Here’s the Thing: Surveillance Laws Don’t Reduce The T-T-T-Terrorisms

Originally published at TheVine, 5 November 2014. 

Are our new anti-terror laws necessary in order to protect us? Not if the US experience is any guide.


Making loud noises about domestic security is a sure-fire way for a government to look all strong and resolute and leadery, especially if they’re – just for the sake of argument – still attempting to pass a budget six months down the track.

However, here’s a complete list of all the domestic Islamic terror plots successfully carried out on Australian soil prior to the new security laws being passed: zero.

The closest we’ve come is the Bali bombings which, while tragic, were not in Australia. And even if you travel to less secure locales on this exciting planet of ours, your risk of being affected by terrorist activity remains much where it’s been for the last two decades: utterly infinitesimal.

We’re terrible at noticing that, though.

That people are just straight up lousy at calculating risk can be gleaned by the fact people are terrified of Ebola – a disease which is not in this country and is zero risk to anyone not actively working among the stricken – and yet so blasé about measles that they’re not immunising their own damn children against a genuine, potentially deadly and entirely preventable disease.

But measles isn’t sexy, and Ebola is. And saying “honestly, you’re fine” isn’t nearly as exciting as “you’re right, you’re under perpetual threat: that’s why we need to know your phone and internet records.”

Indeed, in the briefing notes given to the government by the federal police included the bold claim that “metadata is central to virtually every counter-terrorism, organised crime, counter-espionage and cyber security investigation.”

Here’s the thing, though: it’s absolutely not.

To demonstrate this is the case, let’s have a little look-see at the experience in the United States.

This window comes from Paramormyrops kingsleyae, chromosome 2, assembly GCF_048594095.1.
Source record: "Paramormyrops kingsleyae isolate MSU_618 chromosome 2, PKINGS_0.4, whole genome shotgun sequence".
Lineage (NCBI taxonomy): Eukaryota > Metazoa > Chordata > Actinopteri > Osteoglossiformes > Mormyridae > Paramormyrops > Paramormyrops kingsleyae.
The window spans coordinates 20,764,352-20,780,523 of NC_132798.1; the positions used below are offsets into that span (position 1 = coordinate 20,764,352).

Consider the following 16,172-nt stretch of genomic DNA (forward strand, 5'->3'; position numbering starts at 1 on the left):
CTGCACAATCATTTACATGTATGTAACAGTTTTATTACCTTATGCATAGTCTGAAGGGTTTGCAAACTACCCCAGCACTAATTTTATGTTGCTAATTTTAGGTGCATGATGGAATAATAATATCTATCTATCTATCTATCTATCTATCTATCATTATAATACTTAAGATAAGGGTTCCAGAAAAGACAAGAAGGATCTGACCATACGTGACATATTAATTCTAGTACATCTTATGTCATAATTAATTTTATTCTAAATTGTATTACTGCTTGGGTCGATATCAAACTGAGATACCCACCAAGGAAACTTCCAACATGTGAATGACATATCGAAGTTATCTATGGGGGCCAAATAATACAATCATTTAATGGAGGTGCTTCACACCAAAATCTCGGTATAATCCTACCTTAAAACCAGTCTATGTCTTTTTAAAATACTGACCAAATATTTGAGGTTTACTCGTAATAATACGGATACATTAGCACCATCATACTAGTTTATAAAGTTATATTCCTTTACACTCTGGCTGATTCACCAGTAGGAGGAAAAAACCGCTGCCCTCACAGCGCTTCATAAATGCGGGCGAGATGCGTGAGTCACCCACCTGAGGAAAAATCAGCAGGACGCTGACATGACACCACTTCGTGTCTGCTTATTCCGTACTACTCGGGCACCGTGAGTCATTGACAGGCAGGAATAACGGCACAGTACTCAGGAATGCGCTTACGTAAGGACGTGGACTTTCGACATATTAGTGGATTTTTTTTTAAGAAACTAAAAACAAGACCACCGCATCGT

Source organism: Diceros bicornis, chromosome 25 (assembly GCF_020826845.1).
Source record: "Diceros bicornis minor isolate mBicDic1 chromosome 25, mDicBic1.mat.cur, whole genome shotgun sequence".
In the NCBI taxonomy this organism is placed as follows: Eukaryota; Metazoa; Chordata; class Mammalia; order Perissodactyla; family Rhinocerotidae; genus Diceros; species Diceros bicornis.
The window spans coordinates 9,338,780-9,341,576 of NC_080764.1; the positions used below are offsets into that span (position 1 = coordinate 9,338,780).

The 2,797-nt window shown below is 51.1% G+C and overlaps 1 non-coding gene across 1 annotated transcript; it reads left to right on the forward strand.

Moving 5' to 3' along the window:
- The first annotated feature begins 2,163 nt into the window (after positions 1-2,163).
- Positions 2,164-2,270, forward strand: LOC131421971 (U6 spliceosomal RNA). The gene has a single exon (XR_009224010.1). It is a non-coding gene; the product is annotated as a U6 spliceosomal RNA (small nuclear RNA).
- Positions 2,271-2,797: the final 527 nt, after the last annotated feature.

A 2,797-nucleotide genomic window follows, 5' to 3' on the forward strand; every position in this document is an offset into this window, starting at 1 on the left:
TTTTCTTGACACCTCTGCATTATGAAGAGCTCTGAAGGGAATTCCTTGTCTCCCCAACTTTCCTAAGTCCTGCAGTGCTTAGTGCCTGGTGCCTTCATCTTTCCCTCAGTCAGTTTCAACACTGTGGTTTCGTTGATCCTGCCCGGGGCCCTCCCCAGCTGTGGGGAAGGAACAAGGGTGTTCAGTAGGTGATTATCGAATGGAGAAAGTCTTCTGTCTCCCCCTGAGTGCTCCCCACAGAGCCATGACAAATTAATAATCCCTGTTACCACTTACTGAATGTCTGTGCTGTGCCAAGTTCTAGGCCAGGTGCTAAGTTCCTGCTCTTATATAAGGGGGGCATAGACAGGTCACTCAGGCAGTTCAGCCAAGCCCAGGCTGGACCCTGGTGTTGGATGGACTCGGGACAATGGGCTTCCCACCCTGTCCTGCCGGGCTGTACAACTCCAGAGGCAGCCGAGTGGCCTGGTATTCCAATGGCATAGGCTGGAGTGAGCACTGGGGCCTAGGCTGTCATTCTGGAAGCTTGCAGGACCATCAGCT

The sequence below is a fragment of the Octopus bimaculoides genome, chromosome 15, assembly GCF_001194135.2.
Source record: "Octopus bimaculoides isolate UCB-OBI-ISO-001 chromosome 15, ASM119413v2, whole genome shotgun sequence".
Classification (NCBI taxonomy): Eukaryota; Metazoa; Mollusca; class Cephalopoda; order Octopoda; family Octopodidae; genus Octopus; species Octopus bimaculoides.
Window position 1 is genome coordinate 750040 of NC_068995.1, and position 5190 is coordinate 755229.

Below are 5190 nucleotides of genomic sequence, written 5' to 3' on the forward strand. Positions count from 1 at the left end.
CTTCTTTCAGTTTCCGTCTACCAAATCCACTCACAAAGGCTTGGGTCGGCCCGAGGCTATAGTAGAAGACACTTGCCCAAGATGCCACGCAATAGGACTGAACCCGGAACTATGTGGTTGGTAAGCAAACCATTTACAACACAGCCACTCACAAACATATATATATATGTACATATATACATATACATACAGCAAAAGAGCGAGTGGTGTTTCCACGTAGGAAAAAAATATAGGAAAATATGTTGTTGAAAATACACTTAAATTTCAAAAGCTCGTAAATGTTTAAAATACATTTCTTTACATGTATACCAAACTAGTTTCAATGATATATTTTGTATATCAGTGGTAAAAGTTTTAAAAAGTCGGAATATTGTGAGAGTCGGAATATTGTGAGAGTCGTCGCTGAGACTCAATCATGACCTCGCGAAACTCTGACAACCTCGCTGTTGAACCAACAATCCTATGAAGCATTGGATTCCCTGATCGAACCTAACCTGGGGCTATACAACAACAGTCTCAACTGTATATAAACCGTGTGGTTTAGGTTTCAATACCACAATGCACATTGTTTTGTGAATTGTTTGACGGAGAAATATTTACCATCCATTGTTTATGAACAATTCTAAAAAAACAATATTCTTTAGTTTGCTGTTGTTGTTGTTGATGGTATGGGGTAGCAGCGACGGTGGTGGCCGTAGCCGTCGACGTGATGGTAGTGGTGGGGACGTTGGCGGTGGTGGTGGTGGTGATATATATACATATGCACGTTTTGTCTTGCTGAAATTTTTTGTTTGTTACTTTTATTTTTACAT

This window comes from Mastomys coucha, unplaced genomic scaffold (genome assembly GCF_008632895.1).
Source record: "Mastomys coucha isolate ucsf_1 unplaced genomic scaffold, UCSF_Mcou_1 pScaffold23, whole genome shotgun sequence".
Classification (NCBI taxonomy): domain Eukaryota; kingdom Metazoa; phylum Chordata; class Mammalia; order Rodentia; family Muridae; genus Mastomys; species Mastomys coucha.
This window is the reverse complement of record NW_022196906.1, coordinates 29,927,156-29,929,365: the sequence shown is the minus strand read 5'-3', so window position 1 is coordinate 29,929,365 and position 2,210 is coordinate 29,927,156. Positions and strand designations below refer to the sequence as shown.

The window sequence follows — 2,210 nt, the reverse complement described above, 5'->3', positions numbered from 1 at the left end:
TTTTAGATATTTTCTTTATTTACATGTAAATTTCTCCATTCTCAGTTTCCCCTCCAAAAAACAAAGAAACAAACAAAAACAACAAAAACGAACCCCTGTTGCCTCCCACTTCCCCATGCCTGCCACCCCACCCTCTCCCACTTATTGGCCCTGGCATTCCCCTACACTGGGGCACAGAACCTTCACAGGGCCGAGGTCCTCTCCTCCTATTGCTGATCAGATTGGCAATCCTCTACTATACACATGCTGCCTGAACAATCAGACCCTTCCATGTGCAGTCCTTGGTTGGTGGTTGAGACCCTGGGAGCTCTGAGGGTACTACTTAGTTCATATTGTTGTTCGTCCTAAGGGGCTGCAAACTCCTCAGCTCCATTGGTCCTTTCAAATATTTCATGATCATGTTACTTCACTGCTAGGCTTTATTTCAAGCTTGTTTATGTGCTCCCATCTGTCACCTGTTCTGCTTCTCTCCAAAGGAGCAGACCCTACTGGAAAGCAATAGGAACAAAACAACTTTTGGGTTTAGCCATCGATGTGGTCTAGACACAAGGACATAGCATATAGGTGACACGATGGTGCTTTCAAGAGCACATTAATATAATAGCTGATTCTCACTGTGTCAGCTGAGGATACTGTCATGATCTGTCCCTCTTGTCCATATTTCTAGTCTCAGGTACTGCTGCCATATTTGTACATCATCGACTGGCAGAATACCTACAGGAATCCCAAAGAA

After the World Trade Centre attacks in 2001 the Bush administration introduced the Patriot Act which, hilariously, is a backronym (the full title is “Uniting and Strengthening America by Providing Appropriate Tools Required to Intercept and Obstruct Terrorism Act of 2001″.)

Aside from have the most ridiculous title imaginable, said Act gave the government sweeping powers over American citizens and non-citizens alike, including the warrantless gathering of metadata.

The argument at the time is that it was absolutely necessary in order to track and capture terrorists on US soil. And it’s still going: collection of said data is thought to be the work of the gigantic Intelligence Community Comprehensive National Cybersecurity Initiative Data Center, a massive data facility built last year at Camp Williams, about 40km out of Salt Lake City, Utah.

In fact, those powers have since been expanded: there was a ruling last year by the US Foreign Intelligence Surveillance Court – yep, that’s a thing you didn’t know existed – which removed the need to actually show that information collected or analysed needed to have anything to do with an investigation.

FISC Judge Clair Eagan wrote that the National Security Agency “requires neither ‘specific and articulable facts’ nor does it require that the information be material. Rather it merely requires a statement of facts showing that there are reasonable grounds to believe that the records sought are relevant to the investigation.”

So, how many terrorists has unfettered access to thirteen years of metadata caught?

The answer may surprise you: it’s one. And calling that person a “terrorist” is perhaps a little misleading.

That person is one Basaaly Moalin, a cab driver from San Diego. Access to his phone records allowed the FBI to successfully prosecute him for donating a total of $US8,500 in several transactions during 2007 and 2008 to al-Shabaab, an al-Qaeda affiliated group in Somalia.